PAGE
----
In the May 23, 1957 edition of The East Hampton Star, in a section called “Library Notes,” it was reported that Viking Books had just come out with a book entitled Arthur Miller’s Collected Plays. Miller at that time was considered one of the greatest dramatists of the century, and this book included Death of a Salesman, All My Sons, The Crucible and A View from the Bridge.
The brief item’s last sentence reads “Mr. Miller and his wife, who is Marilyn Monroe, the actress, have taken a cottage in Amagansett for the summer.”
In those years, numerous literary lions were living and working off the beaten path in modest homes in the woods of the East End. Edward Albee was in Montauk. John Steinbeck was in Sag Harbor. Truman Capote was in Sagaponack. People tried to respect their privacy. So now here came Arthur Miller for the summer. And his wife.
A “cottage” back then could be 20 rooms if down by the ocean. Miller’s cottage was miles inland, a tiny thing, one of four little shacks along a dirt driveway, each maybe 1,200 square feet that had in earlier times been a garage or a barn or a large farm-equipment shed on the grand 100-acre farm originally owned by Harry Hamlin. Called Stony Hill Farms, it is on the North Side of Town Lane in Amagansett. It is still there today, owned by Alec and Hilaria Baldwin. But they live in the main farmhouse.
This particular out building was known in the summer Miller and Monroe rented it as the Supervisor’s House. Two bedrooms upstairs, one down. A kitchen. That was about it. As for the main house, it was, in 1957, owned not by the Hamlins anymore but by Jeffrey Potter, a local writer who made his living running the East Hampton Dredge and Dock Company, a construction company. Renting out the four cottages every summer provided a small additional income. Job Potter, his son, who is a former town councilman and a friend of mine, told me he was eight years old when the Millers rented.
He remembered several things about Marilyn, the heck with her husband.
“That this famous movie star was here was the whispered talk of Amagansett back then,” he told me.
He remembered his mother sending him over to the cottage to sell Marilyn or Arthur Girl Scout cookies.
Marilyn answered his knock. “She was beautiful, almost angelic. And she was very nice.” But he also wondered why he, a boy, should be selling Girl Scout cookies. He never got a proper explanation.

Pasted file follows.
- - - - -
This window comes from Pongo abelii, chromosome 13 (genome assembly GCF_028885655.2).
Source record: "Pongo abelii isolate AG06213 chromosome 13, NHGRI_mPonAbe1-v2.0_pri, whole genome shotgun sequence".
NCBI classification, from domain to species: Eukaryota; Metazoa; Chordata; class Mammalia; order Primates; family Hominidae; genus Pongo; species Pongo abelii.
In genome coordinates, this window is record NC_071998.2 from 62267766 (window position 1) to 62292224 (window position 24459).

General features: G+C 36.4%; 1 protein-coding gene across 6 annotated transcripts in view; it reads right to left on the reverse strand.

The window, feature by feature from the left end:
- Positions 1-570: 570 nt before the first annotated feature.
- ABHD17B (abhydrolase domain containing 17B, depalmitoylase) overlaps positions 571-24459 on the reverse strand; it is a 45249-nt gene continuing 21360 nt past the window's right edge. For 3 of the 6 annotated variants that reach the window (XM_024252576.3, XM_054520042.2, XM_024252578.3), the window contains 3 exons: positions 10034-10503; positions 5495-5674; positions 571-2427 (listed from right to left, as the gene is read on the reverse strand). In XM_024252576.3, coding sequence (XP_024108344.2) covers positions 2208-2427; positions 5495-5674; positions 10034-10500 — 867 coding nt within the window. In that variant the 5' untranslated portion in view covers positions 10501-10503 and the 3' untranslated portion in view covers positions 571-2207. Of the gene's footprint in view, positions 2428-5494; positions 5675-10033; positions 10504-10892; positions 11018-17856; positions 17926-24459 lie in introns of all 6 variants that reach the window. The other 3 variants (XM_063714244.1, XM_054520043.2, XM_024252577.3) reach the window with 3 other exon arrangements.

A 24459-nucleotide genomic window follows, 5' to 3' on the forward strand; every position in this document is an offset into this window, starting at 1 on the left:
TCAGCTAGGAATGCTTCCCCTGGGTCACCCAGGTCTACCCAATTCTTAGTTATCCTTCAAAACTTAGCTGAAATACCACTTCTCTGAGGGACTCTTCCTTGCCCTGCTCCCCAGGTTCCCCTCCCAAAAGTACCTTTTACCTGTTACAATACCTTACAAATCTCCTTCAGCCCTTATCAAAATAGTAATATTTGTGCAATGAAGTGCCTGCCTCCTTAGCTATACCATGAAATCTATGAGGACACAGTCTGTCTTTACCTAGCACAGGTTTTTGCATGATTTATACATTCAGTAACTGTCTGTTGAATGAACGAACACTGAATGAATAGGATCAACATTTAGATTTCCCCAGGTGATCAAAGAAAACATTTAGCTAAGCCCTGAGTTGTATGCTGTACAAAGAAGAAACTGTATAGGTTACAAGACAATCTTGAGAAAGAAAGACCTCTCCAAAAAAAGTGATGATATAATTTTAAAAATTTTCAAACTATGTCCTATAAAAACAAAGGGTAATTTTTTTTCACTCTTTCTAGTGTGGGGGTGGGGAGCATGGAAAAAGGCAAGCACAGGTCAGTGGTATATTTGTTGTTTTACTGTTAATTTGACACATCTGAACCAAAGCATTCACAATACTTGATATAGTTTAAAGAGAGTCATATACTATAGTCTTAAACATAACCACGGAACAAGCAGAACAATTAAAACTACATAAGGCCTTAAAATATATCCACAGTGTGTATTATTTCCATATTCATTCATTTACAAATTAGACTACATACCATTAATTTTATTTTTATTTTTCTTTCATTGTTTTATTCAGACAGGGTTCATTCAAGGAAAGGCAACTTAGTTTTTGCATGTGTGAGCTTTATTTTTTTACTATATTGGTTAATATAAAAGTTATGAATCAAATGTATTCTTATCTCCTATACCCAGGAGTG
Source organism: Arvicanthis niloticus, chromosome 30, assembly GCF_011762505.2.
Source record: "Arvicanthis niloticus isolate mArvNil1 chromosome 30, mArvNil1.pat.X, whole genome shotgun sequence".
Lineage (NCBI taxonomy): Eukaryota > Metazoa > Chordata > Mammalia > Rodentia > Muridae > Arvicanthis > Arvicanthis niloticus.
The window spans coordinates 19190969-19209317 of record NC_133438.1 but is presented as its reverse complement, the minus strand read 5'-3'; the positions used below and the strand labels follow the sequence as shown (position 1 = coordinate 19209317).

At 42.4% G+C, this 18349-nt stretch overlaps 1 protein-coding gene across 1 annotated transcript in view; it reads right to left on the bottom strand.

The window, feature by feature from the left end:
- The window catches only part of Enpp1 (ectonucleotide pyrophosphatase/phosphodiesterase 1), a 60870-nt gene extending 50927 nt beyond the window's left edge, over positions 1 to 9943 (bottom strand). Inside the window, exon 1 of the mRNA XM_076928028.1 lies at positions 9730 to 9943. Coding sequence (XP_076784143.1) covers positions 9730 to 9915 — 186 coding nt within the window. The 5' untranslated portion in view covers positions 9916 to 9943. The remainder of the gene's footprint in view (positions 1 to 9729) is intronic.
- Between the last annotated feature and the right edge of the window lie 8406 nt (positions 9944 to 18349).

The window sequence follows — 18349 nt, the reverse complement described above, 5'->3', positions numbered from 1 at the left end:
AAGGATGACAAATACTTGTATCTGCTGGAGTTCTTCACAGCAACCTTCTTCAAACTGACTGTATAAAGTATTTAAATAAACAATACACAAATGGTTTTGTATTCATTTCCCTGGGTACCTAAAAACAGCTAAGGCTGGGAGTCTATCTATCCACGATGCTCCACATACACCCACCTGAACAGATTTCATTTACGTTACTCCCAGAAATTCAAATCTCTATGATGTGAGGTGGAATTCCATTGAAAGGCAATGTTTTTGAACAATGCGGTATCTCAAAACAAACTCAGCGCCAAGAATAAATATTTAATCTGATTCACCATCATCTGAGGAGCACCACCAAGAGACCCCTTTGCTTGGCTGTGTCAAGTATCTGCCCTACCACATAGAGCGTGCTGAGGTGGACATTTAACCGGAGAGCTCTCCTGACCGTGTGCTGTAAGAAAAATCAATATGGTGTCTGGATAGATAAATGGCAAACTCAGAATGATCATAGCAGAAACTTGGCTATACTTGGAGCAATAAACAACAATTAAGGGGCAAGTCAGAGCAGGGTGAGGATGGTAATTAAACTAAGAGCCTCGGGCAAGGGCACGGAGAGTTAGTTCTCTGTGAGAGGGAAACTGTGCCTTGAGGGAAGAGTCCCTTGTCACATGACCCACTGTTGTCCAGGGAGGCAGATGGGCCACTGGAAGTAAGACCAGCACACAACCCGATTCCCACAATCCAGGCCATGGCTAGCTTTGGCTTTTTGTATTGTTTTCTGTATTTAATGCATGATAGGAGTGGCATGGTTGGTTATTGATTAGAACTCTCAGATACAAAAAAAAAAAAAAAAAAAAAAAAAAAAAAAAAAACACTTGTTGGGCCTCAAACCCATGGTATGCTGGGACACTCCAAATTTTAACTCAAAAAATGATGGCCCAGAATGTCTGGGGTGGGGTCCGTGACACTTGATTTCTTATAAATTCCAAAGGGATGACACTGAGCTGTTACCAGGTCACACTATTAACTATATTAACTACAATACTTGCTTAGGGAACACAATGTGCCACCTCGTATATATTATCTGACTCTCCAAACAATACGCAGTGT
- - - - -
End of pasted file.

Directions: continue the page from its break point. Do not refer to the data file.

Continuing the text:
He also remembered a big helicopter landing on their front lawn to pick the couple up to take them to a movie shoot somewhere.
“You don’t forget things like that,” he said.
But there’s not too much else to report about their comings and goings here that summer. As I said at the start, there were these famous people here back then. We locals let them be.
Only three or four mentions of them appear in the local papers of that summer. I have found a report from The Sag Harbor Express that one Friday night in July the pair watched Lust for Life at the Sag Harbor Cinema. On July 23, The East Hampton Star reported Marilyn was at a farm stand in a white Jeep. There was another item, in the Star on August 8. In the column “Looking Them Over,” the editor wrote “East Hampton people were very sorry to hear, last weekend, of Marilyn Monroe Miller’s ambulance ride from Amagansett to the hospital in New York and of her illness. I think she has won many friends here.”
Actually, there was quite a bit going on in the love story these two had at that time. The story includes sleeping pills, alcohol, Joe DiMaggio, Sir Laurence Olivier and the Senate version of the House Un-American Activities Committee, whose encounter with Arthur Miller had already resulted in a jail sentence ordered for him. This last thing happened just six months before they came to Amagansett. No wonder this amorous couple, married just 11 months at this time, was here for the peace and quiet this place offered them.
The great playwright, age 35 and full of honors for his works, first met Marilyn Monroe in 1950. He was married and living in New York with small children. She was 24, single, a Hollywood hopeful sleeping with Elia Kazan, a prominent director. As the story goes, Miller had flown to California to join Kazan in trying to get a new play produced to be a movie. There was a party that Kazan was supposed to go to but could not. He asked if Miller would go and take Marilyn, and he did.